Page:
28 March 2022
Praying with the Psalms in Lent:
28 March 2022 (Psalms 48)
We are now halfway through Lent this year, and I am still in Milton Keynes University Hospital following my stroke ten days ago, waiting for a possible to transfer to John Radcliffe Hospital. Meanwhile, before this day begins, I am taking some time early this morning (28 March 2022) for prayer, reflection and reading.
During Lent this year, in this Prayer Diary on my blog each morning, I am reflecting in these ways:
1, Short reflections on a psalm or psalms;
2, reading the psalm or psalms;
3, a prayer from the USPG prayer diary.
Psalm 48 is a celebration of the security of Zion, composed by the sons of Korah. In the slightly different numbering in the Greek Septuagint and Latin Vulgate , this psalm is Psalm 47. Its opening words in the Vulgate translation are Magnus Dominus.
Psalm 48 is referred to in its heading as both a ‘song’ and a ‘psalm’. This is a hymn of praise to the beauty and endurance of Jerusalem. It sings the praises of Zion, the city of our God, the city of the great King (see 48: 1, 2). It is a companion to Psalms 46 and 47, which also proclaim God’s victory over God’s enemies.
Verse 2 describes Mount Zion as ‘Mount Zion, in the far north, the city of the great King.’ The word ‘Zion’ comes from the word ציון (tziyun), a monument, landmark or marker. One rabbinical source hints that this eternal monument alludes to truth and sanctity, that will last forever. Verse 4 refers to ‘the city of God, the holy habitation of the Most High.’
The psalmist affirms that God’s beneficent rule belongs only to the godly, the residents of Zion. Mount Zion stands for the vision of God’s kingship. God’s kingdom is greater than Jerusalem but receives its visible expression in the temple and palace of Jerusalem.
God has chosen to establish his kingdom and delights in those who submit themselves to his rule: ‘For the Lord has chosen Zion; he has desired it for his habitation’ (132: 13). The Zion theology-eschatology inspires God’s people with adoration, joy, hope, and commitment to the Great King. The godly are those who live and act in anticipation of the vision of Zion. This hope was the basis for ethics, praise and life as God’s people (48: 8-14).
Jerusalem in its glory overwhelms even enemy kings who come against it. The city has outlived all those who tried to conquer it, and it is protected by God.
God’s praise extends to the ends of the earth. The psalm celebrates the beauty and security of Jerusalem on Mount Zion, where God is to be praised.
God is present in the Temple in his steadfast love. Jerusalem is a joy to pilgrims who consider God’s gift of love when worshipping in the Temple. God is to be praised for ever and to the ends of the earth, and for all future generations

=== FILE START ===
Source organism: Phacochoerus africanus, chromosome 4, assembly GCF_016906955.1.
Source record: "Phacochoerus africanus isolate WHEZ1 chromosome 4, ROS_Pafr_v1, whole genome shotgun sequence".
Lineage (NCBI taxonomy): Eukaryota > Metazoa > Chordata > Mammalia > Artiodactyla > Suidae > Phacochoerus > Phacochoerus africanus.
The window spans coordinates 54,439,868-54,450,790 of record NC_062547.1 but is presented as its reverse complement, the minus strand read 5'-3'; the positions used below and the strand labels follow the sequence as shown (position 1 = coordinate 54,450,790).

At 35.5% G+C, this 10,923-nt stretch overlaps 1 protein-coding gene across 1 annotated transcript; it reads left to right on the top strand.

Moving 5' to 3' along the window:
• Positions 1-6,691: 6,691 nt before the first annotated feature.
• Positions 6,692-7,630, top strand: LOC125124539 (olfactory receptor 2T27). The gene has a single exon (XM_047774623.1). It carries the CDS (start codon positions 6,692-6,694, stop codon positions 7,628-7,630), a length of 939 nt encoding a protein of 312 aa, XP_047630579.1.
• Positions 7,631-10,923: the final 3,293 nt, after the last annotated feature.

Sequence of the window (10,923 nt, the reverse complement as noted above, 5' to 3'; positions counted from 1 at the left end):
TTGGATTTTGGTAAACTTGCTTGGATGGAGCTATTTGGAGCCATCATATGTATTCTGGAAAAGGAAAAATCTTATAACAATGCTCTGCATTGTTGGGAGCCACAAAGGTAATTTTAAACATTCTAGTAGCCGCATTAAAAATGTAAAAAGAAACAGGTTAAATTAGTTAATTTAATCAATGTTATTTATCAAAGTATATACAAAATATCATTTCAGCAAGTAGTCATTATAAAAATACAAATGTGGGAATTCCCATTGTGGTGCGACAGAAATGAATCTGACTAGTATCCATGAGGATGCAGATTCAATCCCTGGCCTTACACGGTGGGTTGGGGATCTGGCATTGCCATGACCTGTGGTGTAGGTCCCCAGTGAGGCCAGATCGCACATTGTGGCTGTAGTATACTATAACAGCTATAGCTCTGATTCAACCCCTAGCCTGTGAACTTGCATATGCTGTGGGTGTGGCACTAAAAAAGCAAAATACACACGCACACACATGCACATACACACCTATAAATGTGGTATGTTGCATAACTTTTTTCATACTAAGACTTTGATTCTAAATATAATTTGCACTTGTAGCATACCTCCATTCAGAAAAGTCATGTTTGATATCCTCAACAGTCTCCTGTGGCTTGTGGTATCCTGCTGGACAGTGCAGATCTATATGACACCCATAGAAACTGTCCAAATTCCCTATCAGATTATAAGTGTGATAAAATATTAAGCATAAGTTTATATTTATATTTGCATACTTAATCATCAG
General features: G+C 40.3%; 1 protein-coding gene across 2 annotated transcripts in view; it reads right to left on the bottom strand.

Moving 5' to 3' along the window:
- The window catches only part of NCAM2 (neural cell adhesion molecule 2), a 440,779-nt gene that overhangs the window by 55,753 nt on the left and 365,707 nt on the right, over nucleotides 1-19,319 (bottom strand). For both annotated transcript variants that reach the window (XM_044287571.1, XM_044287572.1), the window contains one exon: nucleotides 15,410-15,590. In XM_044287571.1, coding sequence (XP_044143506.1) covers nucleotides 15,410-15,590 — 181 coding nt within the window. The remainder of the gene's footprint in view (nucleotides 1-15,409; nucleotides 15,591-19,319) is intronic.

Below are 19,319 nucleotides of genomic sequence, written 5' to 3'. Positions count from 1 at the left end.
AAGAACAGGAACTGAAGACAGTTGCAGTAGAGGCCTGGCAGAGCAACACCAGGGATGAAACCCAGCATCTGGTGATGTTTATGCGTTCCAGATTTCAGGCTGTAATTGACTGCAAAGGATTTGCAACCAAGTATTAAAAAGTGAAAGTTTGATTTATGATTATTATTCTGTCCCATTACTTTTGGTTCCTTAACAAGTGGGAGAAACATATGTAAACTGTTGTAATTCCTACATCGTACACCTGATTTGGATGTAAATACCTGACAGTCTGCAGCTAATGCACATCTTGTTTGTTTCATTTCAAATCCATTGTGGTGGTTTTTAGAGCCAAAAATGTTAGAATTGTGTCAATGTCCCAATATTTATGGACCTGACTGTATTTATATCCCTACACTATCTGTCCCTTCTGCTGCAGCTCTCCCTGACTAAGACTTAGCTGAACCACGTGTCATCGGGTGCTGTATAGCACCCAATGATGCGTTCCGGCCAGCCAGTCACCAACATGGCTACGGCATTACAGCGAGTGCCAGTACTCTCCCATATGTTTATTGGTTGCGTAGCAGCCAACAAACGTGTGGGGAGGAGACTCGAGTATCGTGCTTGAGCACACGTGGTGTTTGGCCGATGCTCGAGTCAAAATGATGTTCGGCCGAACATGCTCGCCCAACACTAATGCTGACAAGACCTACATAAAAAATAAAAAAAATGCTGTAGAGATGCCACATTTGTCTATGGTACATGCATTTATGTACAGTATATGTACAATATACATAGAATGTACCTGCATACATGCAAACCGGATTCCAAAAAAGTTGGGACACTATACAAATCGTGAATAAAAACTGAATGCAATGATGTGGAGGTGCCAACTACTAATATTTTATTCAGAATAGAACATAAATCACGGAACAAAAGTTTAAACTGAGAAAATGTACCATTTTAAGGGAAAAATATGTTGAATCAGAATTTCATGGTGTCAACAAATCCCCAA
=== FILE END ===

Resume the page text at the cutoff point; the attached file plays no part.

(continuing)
The sons of Korah describe Jerusalem as ‘the joy of all the earth,’ because the throngs of people came to the holy city and to the Temple.
Jerusalem is the eternally beautiful and ever glorious city, and God chose it as his eternal resting place on earth.
This psalm goes on to describe how the enemies of God would flee when they saw his might and power. May we and all future generations dwell in peace, with God as our guide.
Psalm 48 (NRSVA):
A Song. A Psalm of the Korahites.
1 Great is the Lord and greatly to be praised
in the city of our God.
His holy mountain, 2 beautiful in elevation,
is the joy of all the earth,
Mount Zion, in the far north,
the city of the great King.
3 Within its citadels God
has shown himself a sure defence.
4 Then the kings assembled,
they came on together.
5 As soon as they saw it, they were astounded;
they were in panic, they took to flight;
6 trembling took hold of them there,
pains as of a woman in labour,
7 as when an east wind shatters
the ships of Tarshish.
8 As we have heard, so have we seen
in the city of the Lord of hosts,
in the city of our God,
which God establishes for ever.
9 We ponder your steadfast love, O God,
in the midst of your temple.
10 Your name, O God, like your praise,
reaches to the ends of the earth.
Your right hand is filled with victory.
11 Let Mount Zion be glad,
let the towns of Judah rejoice
because of your judgements.
12 Walk about Zion, go all around it,
count its towers,
13 consider well its ramparts;
go through its citadels,
that you may tell the next generation
14 that this is God,
our God for ever and ever.
He will be our guide for ever.
The USPG Prayer Diary this week, under the heading ‘Let my people go,’ focuses on the approximately 230 million Dalits living in India. Considered outcasts, these communities suffer systematic exclusion and discrimination under the caste system, a system of social stratification. The USPG Prayer Diary this morning (28 March 2022) invites us to pray:
Let us pray for Dalits across India. May they be empowered to break free from their caste.
Scripture quotations are from the New Revised Standard Version Bible: Anglicised Edition copyright © 1989, 1995, National Council of the Churches of Christ in the United States of America. Used by permission. All rights reserved worldwide. http://nrsvbibles.org
Posted by Patrick Comerford at 06:30
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